Beck A.,Botanische Staatssammlung Munich |
Beck A.,Ludwig Maximilians University of Munich |
Mayr C.,Ludwig Maximilians University of Munich |
Mayr C.,Friedrich - Alexander - University, Erlangen - Nuremberg
Ecology and Evolution | Year: 2012
Stable isotope patterns in lichens are known to vary largely, but effects of substrate on carbon and nitrogen stable isotope signatures of lichens were previously not investigated systematically. N and C contents and stable isotope (δ15N, δ13C) patterns have been measured in 92 lichen specimens of Xanthoria parietina from southern Bavaria growing on different substrates (bark and stone). Photobiont and mycobiont were isolated from selected populations and isotopically analyzed. Molecular investigations of the internal transcribed spacer of the nuclear ribosomal DNA (ITS nrDNA) region have been conducted on a subset of the specimens of X. parietina. Phylogenetic analysis showed no correlation between the symbionts X. parietina and Trebouxia decolorans and the substrate, isotope composition, or geographic origin. Instead specimens grown on organic substrate significantly differ in isotope values from those on minerogenic substrate. This study documents that the lichens growing on bark use additional or different N sources than the lichens growing on stone. δ15N variation of X. parietina apparently is controlled predominantly by the mass fraction of the mycobiont and its nitrogen isotope composition. In contrast with mycobionts, photobionts of X. parietina are much more 15N-depleted and show less isotopic variability than mycobionts, probably indicating a mycobiont-independent nitrogen acquisition by uptake of atmospheric ammonia.© 2012 The Authors. Ecology and Evolution published by Blackwell Publishing Ltd.
Bensch K.,Botanische Staatssammlung Munich |
Bensch K.,Fungal Biodiversity Center |
Braun U.,Martin Luther University of Halle Wittenberg |
Groenewald J.Z.,Fungal Biodiversity Center |
And 3 more authors.
Studies in Mycology | Year: 2012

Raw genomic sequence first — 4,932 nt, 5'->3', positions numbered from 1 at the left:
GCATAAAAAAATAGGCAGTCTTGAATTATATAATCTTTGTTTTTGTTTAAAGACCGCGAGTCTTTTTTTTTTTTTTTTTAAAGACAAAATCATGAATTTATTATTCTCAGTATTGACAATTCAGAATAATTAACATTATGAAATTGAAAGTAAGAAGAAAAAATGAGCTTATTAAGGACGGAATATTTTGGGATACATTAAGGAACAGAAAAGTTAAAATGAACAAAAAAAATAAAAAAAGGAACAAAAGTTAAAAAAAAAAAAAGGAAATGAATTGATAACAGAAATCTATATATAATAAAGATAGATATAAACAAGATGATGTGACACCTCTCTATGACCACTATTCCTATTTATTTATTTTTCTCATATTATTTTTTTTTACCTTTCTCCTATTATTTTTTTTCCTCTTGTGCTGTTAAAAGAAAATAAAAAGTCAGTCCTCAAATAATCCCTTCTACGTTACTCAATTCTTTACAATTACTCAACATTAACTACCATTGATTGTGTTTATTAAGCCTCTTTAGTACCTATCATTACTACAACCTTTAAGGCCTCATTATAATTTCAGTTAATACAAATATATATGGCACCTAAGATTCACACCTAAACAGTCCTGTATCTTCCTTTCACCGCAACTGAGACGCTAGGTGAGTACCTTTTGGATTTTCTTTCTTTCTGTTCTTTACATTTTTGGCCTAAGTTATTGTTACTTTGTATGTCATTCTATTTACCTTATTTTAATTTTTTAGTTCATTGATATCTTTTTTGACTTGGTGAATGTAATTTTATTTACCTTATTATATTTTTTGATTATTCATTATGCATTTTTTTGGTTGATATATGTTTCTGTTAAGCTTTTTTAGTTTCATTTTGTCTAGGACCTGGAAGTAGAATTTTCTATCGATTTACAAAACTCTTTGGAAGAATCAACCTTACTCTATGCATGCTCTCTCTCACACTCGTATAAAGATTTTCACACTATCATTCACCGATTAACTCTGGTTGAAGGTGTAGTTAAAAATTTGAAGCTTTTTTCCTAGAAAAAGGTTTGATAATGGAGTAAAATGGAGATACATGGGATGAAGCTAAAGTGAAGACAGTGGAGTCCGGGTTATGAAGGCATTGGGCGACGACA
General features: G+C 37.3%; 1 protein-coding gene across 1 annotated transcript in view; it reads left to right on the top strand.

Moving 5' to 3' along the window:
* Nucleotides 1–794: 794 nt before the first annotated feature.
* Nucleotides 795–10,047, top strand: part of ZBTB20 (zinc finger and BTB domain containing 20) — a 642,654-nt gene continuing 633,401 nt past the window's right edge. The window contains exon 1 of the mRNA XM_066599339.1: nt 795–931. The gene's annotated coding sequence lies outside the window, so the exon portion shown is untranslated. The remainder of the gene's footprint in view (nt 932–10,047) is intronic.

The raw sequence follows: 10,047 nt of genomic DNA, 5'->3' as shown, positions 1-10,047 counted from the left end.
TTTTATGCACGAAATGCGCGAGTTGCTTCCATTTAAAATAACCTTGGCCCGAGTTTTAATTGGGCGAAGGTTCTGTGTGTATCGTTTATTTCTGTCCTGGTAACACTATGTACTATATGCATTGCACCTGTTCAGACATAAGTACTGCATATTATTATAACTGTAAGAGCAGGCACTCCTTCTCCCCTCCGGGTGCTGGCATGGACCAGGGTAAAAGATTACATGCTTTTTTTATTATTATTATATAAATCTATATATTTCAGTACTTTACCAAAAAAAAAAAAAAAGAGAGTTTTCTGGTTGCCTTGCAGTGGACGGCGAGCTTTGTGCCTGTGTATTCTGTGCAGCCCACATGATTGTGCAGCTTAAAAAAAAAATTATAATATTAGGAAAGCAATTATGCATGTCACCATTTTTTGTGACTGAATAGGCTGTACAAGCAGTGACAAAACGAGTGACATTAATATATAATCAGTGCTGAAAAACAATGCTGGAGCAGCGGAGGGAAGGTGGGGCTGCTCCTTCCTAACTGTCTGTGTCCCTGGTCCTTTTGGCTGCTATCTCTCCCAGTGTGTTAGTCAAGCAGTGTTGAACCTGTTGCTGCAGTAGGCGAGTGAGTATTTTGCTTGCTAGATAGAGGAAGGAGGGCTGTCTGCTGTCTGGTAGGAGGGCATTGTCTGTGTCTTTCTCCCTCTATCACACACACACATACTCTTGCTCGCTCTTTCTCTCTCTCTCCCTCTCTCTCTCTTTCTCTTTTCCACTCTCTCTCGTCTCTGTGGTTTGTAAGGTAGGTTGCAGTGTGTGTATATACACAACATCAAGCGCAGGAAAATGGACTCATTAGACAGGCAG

A monographic revision of the hyphomycete genus Cladosporium s. lat. (Cladosporiaceae, Capnodiales) is presented. It includes a detailed historic overview of Cladosporium and allied genera, with notes on their phylogeny, systematics and ecology. True species of Cladosporium s. str. (anamorphs of Davidiella), are characterised by having coronate conidiogenous loci and conidial hila, i.e., with a convex central dome surrounded by a raised periclinal rim. Recognised species are treated and illustrated with line drawings and photomicrographs (light as well as scanning electron microscopy). Species known from culture are described in vivo as well as in vitro on standardised media and under controlled conditions. Details on host range/substrates and the geographic distribution are given based on published accounts, and a re-examination of numerous herbarium specimens. Various keys are provided to support the identification of Cladosporium species in vivo and in vitro. Morphological datasets are supplemented by DNA barcodes (nuclear ribosomal RNA gene operon, including the internal transcribed spacer regions ITS1 and ITS2, the 5.8S nrDNA, as well as partial actin and translation elongation factor 1-α gene sequences) diagnostic for individual species. In total 993 names assigned to Cladosporium s. lat., including Heterosporium (854 in Cladosporium and 139 in Heterosporium), are treated, of which 169 are recognized in Cladosporium s. str. The other taxa are doubtful, insufficiently known or have been excluded from Cladosporium in its current circumscription and re-allocated to other genera by the authors of this monograph or previous authors. © CBS-KNAW Fungal Biodiversity Centre.
A contribution to the family Lecideaceae s. lat. (Lecanoromycetidae inc. sed., lichenized Ascomycota) in the southern subpolar region; Including eight new species and some revised generic circumscriptions
Fryday A.M.,Michigan State University |
Hertel H.,Botanische Staatssammlung Munich
Lichenologist | Year: 2014